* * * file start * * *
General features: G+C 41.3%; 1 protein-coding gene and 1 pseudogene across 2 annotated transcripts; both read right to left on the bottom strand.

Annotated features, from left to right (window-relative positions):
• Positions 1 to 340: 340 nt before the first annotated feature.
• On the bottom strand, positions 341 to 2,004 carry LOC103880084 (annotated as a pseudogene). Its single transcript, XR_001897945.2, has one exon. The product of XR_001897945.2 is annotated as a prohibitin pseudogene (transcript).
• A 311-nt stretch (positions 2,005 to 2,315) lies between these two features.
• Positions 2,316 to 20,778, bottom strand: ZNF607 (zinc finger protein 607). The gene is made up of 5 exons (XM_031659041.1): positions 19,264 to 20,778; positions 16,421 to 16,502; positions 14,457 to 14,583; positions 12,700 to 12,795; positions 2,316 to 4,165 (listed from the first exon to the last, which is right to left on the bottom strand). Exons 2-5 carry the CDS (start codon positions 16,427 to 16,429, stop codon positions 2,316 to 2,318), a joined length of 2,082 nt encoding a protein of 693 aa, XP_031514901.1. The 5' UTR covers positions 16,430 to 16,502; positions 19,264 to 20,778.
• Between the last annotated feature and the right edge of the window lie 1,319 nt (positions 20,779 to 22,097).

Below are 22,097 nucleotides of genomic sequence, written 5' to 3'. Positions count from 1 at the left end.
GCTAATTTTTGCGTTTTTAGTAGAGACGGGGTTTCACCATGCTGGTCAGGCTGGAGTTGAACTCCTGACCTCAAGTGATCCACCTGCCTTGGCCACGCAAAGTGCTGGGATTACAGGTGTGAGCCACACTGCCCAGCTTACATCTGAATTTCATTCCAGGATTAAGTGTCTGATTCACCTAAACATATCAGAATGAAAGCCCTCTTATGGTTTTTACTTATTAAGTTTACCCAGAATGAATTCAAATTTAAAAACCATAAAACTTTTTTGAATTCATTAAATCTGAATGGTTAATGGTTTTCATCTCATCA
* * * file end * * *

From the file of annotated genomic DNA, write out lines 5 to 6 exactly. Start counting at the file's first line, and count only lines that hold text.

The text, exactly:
• A 311-nt stretch (positions 2,005 to 2,315) lies between these two features.
• Positions 2,316 to 20,778, bottom strand: ZNF607 (zinc finger protein 607). The gene is made up of 5 exons (XM_031659041.1): positions 19,264 to 20,778; positions 16,421 to 16,502; positions 14,457 to 14,583; positions 12,700 to 12,795; positions 2,316 to 4,165 (listed from the first exon to the last, which is right to left on the bottom strand). Exons 2-5 carry the CDS (start codon positions 16,427 to 16,429, stop codon positions 2,316 to 2,318), a joined length of 2,082 nt encoding a protein of 693 aa, XP_031514901.1. The 5' UTR covers positions 16,430 to 16,502; positions 19,264 to 20,778.